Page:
Entangled atom–photon pairs created on demand
Jun 20, 2013 3 comments
The first system that can produce atom–photon entangled pairs on demand has been built by physicists in the US. The set-up uses a 1D optical lattice of ultracold atoms to emit a single photon. However, unlike previous experiments, in which the quantum state of the atoms is destroyed immediately after photon emission, the atomic state endures and is entangled with the photon. Another important feature of the system is that it is deterministic, producing entangled states on demand. Together, these properties could be exploited to create networks for processing and distributing quantum information.
Entanglement is a purely quantum-mechanical phenomenon that allows two particles to have a much closer relationship than is allowed by classical physics. This relationship can be exploited in quantum-information systems and physicists are keen to create entangled systems that could be used in practical applications. In particular, researchers would like to entangle optical photons – which can carry quantum information over hundreds of kilometres – with stable stationary quantum bits (qubits) such as trapped atoms. The problem, however, is that it can be very difficult to get photons to interact with such stationary qubits in a reliable way.
Rydberg states in ensembles of ultracold atoms offer a way forward because these highly excited states interact very strongly with light. They are much like a Rydberg atom, in which one electron is promoted to a very high energy state. However, in this case the electron is not associated with one specific atom but rather with the entire ensemble. Thanks to an effect called the "Rydberg excitation blockade", only one Rydberg state at a time can occur in the ensemble, which ensures that only a single photon is emitted or absorbed.
While physicists had previously been able to store and emit photons using Rydberg states, any entanglement did not endure in the atoms for long enough to be measured. Now, Alex Kuzmich and colleagues at the Georgia Institute of Technology have come up with a way to entangle photons and Rydberg states for relatively long periods of time.
The experiment begins by cooling a gas of rubidium-87 atoms to microkelvin temperatures. A laser field is then switched on to create a 1D optical lattice containing about 500 atoms in a line. This ensemble is then placed in a collective Rydberg state by zapping it with laser pulses. More pulses are then fired at the ensemble to produce an entangled state of a photon and a "spin-wave" state that remains in the atomic ensemble.
The phase of the emitted photon is then measured. To confirm that the photon is entangled with the atomic ensemble, more pulses are fired at the atoms, causing them to emit a second photon that is characteristic of the spin-wave state.
The phase of this second photon is measured and by repeating this process many times, the correlation between the phases of the two photons is determined. The team found that the correlation is greater than that allowed by classical physics and therefore the photon and atomic ensemble are entangled.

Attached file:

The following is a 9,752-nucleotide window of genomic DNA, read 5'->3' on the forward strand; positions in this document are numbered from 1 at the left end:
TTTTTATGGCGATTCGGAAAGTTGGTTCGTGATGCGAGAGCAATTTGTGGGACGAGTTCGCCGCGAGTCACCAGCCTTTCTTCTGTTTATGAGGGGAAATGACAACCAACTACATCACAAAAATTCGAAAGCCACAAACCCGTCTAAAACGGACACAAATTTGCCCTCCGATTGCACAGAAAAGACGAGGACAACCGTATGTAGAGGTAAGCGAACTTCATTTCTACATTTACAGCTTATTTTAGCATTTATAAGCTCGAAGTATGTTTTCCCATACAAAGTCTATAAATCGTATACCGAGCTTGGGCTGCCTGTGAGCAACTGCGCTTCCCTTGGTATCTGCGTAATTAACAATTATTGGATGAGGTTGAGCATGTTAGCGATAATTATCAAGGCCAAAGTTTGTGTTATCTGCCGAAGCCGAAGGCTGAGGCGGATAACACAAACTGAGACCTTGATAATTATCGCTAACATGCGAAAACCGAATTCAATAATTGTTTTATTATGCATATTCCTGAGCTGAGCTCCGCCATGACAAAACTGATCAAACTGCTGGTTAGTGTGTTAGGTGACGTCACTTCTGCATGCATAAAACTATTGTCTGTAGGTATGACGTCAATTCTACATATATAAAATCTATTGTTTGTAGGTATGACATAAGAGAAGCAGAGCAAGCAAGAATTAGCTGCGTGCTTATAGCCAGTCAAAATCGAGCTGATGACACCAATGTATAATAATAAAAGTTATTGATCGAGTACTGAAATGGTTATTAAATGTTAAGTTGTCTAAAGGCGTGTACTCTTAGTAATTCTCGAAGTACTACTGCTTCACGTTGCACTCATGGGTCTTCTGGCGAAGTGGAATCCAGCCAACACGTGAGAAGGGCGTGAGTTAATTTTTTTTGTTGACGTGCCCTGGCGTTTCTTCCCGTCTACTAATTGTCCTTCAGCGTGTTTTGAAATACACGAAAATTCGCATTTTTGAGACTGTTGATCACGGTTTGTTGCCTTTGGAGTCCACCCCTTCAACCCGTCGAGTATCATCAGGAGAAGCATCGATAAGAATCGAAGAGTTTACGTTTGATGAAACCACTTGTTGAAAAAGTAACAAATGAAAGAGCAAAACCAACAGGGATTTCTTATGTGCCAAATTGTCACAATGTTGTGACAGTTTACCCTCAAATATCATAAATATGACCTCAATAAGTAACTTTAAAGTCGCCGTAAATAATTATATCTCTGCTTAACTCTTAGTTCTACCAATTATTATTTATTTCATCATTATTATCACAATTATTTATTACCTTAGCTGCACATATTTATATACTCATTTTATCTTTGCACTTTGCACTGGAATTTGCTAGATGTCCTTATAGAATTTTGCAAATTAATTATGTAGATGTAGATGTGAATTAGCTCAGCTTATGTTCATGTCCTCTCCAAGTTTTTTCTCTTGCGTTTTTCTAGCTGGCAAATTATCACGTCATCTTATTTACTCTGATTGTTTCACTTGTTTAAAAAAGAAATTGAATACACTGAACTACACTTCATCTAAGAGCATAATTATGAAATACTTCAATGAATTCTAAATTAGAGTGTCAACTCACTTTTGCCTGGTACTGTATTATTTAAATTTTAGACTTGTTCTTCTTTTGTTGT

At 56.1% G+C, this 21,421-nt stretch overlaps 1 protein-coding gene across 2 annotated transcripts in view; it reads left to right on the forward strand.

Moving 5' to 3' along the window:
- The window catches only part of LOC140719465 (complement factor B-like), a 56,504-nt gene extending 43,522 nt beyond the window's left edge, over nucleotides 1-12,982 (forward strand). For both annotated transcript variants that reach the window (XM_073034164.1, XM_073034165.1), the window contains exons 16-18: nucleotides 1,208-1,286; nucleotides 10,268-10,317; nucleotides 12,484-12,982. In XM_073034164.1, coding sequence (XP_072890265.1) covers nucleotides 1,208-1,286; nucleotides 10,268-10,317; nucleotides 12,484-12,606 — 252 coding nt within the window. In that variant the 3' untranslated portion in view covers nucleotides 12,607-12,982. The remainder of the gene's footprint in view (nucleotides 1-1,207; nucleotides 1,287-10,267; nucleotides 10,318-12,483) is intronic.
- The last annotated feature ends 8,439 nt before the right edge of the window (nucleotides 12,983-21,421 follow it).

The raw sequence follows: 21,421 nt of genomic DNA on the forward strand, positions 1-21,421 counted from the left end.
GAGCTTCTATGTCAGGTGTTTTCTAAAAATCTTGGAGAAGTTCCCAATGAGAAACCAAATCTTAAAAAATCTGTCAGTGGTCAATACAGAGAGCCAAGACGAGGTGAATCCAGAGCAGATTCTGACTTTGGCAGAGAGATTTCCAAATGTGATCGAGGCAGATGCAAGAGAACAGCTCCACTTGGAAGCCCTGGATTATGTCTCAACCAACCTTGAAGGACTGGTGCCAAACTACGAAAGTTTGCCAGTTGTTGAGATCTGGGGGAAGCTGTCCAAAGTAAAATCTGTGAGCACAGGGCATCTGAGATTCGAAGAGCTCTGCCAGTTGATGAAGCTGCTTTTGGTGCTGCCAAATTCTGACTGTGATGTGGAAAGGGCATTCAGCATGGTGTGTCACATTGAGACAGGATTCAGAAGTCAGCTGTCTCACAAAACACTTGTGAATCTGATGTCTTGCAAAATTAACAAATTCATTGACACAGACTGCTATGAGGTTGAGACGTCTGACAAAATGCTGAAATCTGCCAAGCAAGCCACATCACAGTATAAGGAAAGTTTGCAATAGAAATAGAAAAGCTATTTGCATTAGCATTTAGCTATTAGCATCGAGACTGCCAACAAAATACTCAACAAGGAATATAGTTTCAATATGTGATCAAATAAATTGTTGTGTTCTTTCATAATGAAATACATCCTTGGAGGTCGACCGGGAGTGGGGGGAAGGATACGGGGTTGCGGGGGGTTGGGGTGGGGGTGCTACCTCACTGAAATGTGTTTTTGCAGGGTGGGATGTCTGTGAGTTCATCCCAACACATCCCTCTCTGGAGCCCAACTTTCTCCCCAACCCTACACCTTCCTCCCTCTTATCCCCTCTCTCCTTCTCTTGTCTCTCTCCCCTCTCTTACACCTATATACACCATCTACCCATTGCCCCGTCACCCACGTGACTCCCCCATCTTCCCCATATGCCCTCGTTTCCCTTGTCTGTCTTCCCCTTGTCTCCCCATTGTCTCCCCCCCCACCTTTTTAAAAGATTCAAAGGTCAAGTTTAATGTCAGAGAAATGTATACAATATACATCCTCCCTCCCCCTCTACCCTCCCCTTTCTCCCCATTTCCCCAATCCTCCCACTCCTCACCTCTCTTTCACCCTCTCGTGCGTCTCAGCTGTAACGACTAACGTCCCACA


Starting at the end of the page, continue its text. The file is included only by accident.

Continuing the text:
By varying the delay between the emissions of the two photons, the team was able to work out how long the entanglement endured in the atomic ensemble – which the researchers calculate to be a few microseconds. While this does not sound long, it is enough to allow the photon to travel a few hundred metres, which means that several such atomic ensembles could be connected together in a lab to create a simple circuit for processing quantum information.
An important feature of the system is that the entanglement is deterministic – at least in principle. This means that the process would create an entangled pair every time if it could be implemented using a perfect experimental set-up. This is different to many other schemes for creating entanglement, which are inherently probabilistic and cannot deliver an entangled state every time. Another important feature of the system is that it can generate as many as 5000 entangled photons per second – a thousand times more than previous systems using Rydberg states.
Enabling quantum networks
Together, these features suggest that several such sources could be connected to create a multinode network for processing quantum information. "Such atom–light entanglement might be useful for future work on the realization of distributed quantum systems, which may be applied to quantum communication, computation or similar tasks," says Kuzmich.
Charles Adams of Durham University in the UK describes the work as "groundbreaking" and "a key advance towards the realization of a quantum network".
Kuzmich and colleagues are now working on ways to improve the trap used to hold the atoms, which should increase the time for which the entanglement endures.
The experiment is described in Nature.
About the author
Hamish Johnston is editor of physicsworld.com